China Wants to Bring Peace to the Middle East? Good Luck with That
Before Americans start debating “who lost the Middle East,” as Washington DC did so hysterically after the announcement of the deal, they should probably pause to consider a few plain realities.
The excitement with which diplomats and pundits reacted to the news about last week’s China-brokered diplomatic deal between Saudi Arabia and Iran, would have led one to conclude that the “handshake heard around the world” wouldn’t only achieve peace between the most powerful Arab-Sunni state, Saudi Arabia, and the Persian-Shiite hegemon, Iran, but would also reshape the regional balance of power if not the entire international system, sidelining the United States and creating the foundations of Pax Sinica in the Middle East.
In a way, it evoked the memories of a historic event: the U.S.-brokered Egyptian-Israeli peace agreement that created the basis for Arab-Israeli peace and, in the process, remade the Middle East, sidelining the Soviet Union from the region and established Washington as hegemon in that part of the world for many years to come.
But that 1979 agreement, facilitated by then-U.S. president Jimmy Carter, was an earth-shattering event. It happened, against the backdrop of the Cold War, following the 1973 Yom Kippur war (which raised the nuclear tensions between the two superpowers) and after the earlier and costly U.S. diplomatic and military interventions in the Middle East that damaged America’s standing in the Arab World and led to a devastating oil embargo.
It was only in the aftermath of that successful 1979 diplomatic triumph that Washington established its dominant role in the Middle East—and it ended up paying higher diplomatic, military, and economic costs for doing so. These include the rise of anti-American terrorism (including 9/11), a series of long and destructive wars in the Middle East, and failed efforts to revive the Arab-Israeli peace process. All of these ended up destabilizing the region, instead of democratizing it, while eroding the U.S. global status, including vis-à-vis rising China.
Indeed, it would not be an exaggeration to conclude in the aftermath of the US military interventions in the Middle East that the War on Terror ended—and China won.
While the Americans were fighting and dying in the region, China got busy. It joined the World Trade Organization (WTO) on December 11, 2001, exactly two months after the collapse of the World Trade Center. Facing no serious military challenges, it spent the following two decades strengthening its economy and emerging as a global power ready to compete with the United States. And thanks to the American military interventions in the Middle East, the Chinese benefited from free access to the energy resources in the region. Good deal!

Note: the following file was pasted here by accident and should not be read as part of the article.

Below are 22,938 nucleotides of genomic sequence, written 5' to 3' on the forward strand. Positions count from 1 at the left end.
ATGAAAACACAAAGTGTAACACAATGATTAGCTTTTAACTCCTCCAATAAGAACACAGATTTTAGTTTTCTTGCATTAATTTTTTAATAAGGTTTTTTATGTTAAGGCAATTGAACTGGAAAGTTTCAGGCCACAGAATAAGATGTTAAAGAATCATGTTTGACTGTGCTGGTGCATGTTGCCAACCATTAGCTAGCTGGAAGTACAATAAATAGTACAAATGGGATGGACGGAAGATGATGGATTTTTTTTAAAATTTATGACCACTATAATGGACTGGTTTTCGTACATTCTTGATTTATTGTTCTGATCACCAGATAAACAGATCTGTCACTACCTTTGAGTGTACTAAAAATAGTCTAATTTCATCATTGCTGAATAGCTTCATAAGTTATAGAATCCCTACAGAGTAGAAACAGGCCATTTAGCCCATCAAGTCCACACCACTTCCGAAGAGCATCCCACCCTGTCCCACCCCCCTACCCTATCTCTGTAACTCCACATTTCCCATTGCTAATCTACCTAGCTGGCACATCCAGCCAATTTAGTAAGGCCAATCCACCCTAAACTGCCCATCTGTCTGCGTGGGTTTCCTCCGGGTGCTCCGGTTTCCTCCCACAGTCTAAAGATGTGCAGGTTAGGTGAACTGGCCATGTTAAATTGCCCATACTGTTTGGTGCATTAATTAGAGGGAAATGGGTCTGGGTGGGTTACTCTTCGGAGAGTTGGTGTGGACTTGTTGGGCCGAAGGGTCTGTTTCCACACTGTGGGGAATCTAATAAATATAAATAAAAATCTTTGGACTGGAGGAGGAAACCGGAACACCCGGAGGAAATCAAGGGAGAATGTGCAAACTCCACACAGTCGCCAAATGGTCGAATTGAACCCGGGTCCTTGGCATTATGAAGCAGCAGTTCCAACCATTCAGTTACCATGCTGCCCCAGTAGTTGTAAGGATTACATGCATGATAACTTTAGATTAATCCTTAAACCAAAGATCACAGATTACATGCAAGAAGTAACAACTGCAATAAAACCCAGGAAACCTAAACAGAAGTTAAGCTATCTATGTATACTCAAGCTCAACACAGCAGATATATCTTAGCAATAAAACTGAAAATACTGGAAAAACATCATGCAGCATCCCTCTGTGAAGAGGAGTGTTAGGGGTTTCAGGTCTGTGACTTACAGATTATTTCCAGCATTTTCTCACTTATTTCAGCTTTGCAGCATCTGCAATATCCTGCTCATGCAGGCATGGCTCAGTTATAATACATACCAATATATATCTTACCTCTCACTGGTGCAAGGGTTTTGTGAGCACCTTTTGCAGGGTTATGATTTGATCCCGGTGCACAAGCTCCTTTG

In public discourse, there is now a notion that the Chinese will now replace the United States in a leadership role in the region: mediating between the Saudis and the Iranians, perhaps making peace between the Arabs and Israelis, securing the oil sites in the Persian Gulf, and using its power to stabilize the Middle East, and if necessary, being drawn this war or that war. To some Americans, this may even sound like good news: here are the keys, China; good luck with running this show.
But before Americans start debating “who lost the Middle East,” as Washington DC did so hysterically after the announcement of the deal, they should probably pause to consider a few plain realities. Americans find it difficult to assess the politics of the Middle East and U.S. policy there in binary terms and in a linear fashion: in trying to operate under the assumption that regional alliances are stable and partnerships with outside powers are sustainable, they are always surprised to discover that that isn’t the case.
Hence, in the Middle East, one doesn’t fantasize about remaking the Middle East through wars and regime change, or that a so-called Arab Spring would turn the region into a center of democracy, or that perpetual peace would supposedly flow forth from the Abraham Accords. One can only search for the diplomatic equivalents of one-night stands that may or may not facilitate some long-term changes and more stable relationships.